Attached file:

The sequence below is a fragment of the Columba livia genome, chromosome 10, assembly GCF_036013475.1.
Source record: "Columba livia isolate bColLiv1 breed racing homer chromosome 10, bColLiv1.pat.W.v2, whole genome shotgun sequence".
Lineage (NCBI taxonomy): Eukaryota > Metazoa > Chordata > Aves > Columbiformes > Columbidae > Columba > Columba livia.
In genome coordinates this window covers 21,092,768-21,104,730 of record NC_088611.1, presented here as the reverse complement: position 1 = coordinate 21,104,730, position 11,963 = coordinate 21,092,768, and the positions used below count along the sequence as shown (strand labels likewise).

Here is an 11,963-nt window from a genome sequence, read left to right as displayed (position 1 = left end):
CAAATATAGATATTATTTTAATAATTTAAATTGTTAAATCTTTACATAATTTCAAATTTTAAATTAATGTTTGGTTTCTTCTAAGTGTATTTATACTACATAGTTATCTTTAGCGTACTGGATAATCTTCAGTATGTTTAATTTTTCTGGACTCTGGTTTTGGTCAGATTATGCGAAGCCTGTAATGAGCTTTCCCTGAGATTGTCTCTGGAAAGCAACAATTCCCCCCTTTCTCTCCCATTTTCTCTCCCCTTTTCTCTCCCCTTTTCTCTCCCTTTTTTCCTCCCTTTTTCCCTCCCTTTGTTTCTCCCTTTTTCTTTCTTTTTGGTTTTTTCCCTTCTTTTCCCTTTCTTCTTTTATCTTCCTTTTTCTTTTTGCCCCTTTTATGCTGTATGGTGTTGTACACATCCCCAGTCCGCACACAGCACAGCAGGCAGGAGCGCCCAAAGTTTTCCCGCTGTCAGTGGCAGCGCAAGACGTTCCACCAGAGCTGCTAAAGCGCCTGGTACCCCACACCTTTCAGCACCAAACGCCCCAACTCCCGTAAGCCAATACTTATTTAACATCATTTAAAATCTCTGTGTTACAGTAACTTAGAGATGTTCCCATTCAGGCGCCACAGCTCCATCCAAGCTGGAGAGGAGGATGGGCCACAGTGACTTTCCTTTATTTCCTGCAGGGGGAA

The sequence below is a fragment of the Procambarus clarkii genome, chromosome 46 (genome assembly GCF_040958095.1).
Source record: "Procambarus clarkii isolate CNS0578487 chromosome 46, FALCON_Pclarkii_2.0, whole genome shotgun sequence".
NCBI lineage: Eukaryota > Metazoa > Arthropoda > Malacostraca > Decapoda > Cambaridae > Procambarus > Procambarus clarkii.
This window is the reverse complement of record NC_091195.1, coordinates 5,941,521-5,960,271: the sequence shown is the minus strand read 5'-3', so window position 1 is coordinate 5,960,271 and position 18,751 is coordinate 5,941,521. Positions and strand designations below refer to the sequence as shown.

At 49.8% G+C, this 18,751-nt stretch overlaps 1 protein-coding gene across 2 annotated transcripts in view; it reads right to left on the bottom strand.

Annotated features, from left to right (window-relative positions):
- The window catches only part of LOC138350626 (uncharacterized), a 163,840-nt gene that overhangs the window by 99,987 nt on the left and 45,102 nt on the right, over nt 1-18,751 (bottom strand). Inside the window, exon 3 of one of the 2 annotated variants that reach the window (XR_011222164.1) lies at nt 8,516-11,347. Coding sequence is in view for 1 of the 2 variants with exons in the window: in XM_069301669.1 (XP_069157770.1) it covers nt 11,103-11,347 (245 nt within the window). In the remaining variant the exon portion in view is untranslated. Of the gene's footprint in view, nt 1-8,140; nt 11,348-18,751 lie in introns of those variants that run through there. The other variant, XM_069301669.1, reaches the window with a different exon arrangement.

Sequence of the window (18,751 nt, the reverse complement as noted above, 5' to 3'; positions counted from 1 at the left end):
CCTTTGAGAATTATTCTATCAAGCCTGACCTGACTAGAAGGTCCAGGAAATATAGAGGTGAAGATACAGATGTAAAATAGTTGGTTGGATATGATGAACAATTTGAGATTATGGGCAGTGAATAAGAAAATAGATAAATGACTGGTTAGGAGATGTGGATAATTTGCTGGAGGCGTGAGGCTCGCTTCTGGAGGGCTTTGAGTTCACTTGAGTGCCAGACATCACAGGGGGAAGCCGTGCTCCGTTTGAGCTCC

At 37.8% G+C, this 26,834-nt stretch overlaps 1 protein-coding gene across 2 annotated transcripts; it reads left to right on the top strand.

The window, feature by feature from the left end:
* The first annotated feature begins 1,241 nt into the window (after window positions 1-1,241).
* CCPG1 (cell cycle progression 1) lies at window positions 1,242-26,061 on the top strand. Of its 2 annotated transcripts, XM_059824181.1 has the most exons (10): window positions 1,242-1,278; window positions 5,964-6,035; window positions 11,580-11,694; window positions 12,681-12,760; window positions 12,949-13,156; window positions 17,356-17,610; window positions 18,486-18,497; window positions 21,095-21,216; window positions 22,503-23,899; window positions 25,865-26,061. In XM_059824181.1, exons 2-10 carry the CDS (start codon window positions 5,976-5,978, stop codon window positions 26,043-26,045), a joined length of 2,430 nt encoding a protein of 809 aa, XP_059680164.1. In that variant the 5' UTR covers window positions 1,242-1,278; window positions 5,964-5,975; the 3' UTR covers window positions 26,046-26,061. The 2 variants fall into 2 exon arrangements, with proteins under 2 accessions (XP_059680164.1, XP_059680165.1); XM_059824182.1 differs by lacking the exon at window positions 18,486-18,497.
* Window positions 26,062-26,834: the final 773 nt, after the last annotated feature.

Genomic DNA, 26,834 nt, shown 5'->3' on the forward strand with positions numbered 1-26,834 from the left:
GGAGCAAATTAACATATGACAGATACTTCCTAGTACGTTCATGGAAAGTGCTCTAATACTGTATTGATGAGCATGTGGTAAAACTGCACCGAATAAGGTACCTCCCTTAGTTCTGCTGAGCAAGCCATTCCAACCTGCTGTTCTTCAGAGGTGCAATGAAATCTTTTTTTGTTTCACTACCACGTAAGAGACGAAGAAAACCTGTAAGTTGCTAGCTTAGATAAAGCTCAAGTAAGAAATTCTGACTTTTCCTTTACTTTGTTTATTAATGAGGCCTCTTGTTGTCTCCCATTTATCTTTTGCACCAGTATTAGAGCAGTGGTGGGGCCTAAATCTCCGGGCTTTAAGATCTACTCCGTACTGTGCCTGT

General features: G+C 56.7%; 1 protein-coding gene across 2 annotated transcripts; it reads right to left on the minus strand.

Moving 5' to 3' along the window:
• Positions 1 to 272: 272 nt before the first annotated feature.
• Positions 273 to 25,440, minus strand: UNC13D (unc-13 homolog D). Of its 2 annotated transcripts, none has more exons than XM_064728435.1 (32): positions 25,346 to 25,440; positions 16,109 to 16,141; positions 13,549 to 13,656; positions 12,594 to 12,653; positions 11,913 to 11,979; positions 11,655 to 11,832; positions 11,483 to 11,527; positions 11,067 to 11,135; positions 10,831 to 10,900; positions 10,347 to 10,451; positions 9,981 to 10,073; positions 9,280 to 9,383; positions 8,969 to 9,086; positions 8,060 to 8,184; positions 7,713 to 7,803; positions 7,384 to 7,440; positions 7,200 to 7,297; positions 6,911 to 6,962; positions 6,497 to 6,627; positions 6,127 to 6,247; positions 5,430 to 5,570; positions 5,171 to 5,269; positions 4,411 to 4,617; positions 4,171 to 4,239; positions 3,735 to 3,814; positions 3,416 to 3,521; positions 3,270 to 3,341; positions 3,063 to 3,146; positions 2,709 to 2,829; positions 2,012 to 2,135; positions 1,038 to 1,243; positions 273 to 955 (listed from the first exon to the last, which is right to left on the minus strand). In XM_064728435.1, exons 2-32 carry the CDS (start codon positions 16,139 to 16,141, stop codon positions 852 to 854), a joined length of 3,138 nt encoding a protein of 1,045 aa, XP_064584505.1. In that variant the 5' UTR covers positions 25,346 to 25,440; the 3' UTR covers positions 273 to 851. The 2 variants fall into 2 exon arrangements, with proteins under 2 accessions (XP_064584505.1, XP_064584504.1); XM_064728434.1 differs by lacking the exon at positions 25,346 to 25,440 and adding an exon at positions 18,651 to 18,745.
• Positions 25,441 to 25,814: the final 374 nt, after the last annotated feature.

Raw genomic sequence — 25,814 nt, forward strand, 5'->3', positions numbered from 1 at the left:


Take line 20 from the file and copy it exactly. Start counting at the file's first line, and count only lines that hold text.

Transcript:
* Window positions 26,062-26,834: the final 773 nt, after the last annotated feature.